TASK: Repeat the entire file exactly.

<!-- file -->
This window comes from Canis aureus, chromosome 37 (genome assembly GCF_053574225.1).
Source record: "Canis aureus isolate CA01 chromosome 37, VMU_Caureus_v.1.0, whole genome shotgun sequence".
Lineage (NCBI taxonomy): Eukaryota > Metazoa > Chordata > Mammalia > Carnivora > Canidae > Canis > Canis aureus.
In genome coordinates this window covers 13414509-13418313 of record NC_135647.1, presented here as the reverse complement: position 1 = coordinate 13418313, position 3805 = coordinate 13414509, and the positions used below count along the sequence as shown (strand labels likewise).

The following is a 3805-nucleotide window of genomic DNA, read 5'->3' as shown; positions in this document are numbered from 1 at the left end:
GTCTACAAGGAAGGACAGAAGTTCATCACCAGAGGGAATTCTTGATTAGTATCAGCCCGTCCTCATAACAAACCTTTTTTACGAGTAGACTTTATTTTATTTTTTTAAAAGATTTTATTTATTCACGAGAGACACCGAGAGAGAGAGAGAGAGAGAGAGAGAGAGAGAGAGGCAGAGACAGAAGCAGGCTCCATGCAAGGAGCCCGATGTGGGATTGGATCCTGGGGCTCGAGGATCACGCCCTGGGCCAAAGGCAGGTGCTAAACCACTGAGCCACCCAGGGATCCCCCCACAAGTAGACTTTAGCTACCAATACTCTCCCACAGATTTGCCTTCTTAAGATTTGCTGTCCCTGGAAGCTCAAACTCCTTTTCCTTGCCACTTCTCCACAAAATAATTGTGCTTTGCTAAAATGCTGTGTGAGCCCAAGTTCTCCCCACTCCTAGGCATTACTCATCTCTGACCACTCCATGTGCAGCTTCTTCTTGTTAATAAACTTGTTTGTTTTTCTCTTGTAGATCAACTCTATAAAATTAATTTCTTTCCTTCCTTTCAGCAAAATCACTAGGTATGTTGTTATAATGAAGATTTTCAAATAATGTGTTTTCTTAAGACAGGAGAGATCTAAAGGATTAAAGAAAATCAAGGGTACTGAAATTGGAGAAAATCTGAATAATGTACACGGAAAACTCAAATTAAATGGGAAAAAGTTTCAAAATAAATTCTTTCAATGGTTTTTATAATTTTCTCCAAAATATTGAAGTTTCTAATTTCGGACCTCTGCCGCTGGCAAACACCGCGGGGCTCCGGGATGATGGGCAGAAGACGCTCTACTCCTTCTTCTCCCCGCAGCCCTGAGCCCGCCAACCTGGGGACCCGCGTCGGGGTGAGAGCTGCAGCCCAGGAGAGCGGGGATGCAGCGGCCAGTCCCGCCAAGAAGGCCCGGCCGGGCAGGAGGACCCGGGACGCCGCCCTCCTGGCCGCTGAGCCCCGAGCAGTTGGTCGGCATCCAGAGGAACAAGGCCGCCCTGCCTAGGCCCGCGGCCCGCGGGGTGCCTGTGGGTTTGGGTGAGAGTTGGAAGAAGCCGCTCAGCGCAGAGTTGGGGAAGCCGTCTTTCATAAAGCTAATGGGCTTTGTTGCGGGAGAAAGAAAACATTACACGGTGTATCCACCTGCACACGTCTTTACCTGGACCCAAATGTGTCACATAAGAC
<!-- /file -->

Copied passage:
This window comes from Canis aureus, chromosome 37 (genome assembly GCF_053574225.1).
Source record: "Canis aureus isolate CA01 chromosome 37, VMU_Caureus_v.1.0, whole genome shotgun sequence".
Lineage (NCBI taxonomy): Eukaryota > Metazoa > Chordata > Mammalia > Carnivora > Canidae > Canis > Canis aureus.
In genome coordinates this window covers 13414509-13418313 of record NC_135647.1, presented here as the reverse complement: position 1 = coordinate 13418313, position 3805 = coordinate 13414509, and the positions used below count along the sequence as shown (strand labels likewise).

The following is a 3805-nucleotide window of genomic DNA, read 5'->3' as shown; positions in this document are numbered from 1 at the left end:
GTCTACAAGGAAGGACAGAAGTTCATCACCAGAGGGAATTCTTGATTAGTATCAGCCCGTCCTCATAACAAACCTTTTTTACGAGTAGACTTTATTTTATTTTTTTAAAAGATTTTATTTATTCACGAGAGACACCGAGAGAGAGAGAGAGAGAGAGAGAGAGAGAGAGAGGCAGAGACAGAAGCAGGCTCCATGCAAGGAGCCCGATGTGGGATTGGATCCTGGGGCTCGAGGATCACGCCCTGGGCCAAAGGCAGGTGCTAAACCACTGAGCCACCCAGGGATCCCCCCACAAGTAGACTTTAGCTACCAATACTCTCCCACAGATTTGCCTTCTTAAGATTTGCTGTCCCTGGAAGCTCAAACTCCTTTTCCTTGCCACTTCTCCACAAAATAATTGTGCTTTGCTAAAATGCTGTGTGAGCCCAAGTTCTCCCCACTCCTAGGCATTACTCATCTCTGACCACTCCATGTGCAGCTTCTTCTTGTTAATAAACTTGTTTGTTTTTCTCTTGTAGATCAACTCTATAAAATTAATTTCTTTCCTTCCTTTCAGCAAAATCACTAGGTATGTTGTTATAATGAAGATTTTCAAATAATGTGTTTTCTTAAGACAGGAGAGATCTAAAGGATTAAAGAAAATCAAGGGTACTGAAATTGGAGAAAATCTGAATAATGTACACGGAAAACTCAAATTAAATGGGAAAAAGTTTCAAAATAAATTCTTTCAATGGTTTTTATAATTTTCTCCAAAATATTGAAGTTTCTAATTTCGGACCTCTGCCGCTGGCAAACACCGCGGGGCTCCGGGATGATGGGCAGAAGACGCTCTACTCCTTCTTCTCCCCGCAGCCCTGAGCCCGCCAACCTGGGGACCCGCGTCGGGGTGAGAGCTGCAGCCCAGGAGAGCGGGGATGCAGCGGCCAGTCCCGCCAAGAAGGCCCGGCCGGGCAGGAGGACCCGGGACGCCGCCCTCCTGGCCGCTGAGCCCCGAGCAGTTGGTCGGCATCCAGAGGAACAAGGCCGCCCTGCCTAGGCCCGCGGCCCGCGGGGTGCCTGTGGGTTTGGGTGAGAGTTGGAAGAAGCCGCTCAGCGCAGAGTTGGGGAAGCCGTCTTTCATAAAGCTAATGGGCTTTGTTGCGGGAGAAAGAAAACATTACACGGTGTATCCACCTGCACACGTCTTTACCTGGACCCAAATGTGTCACATAAGAC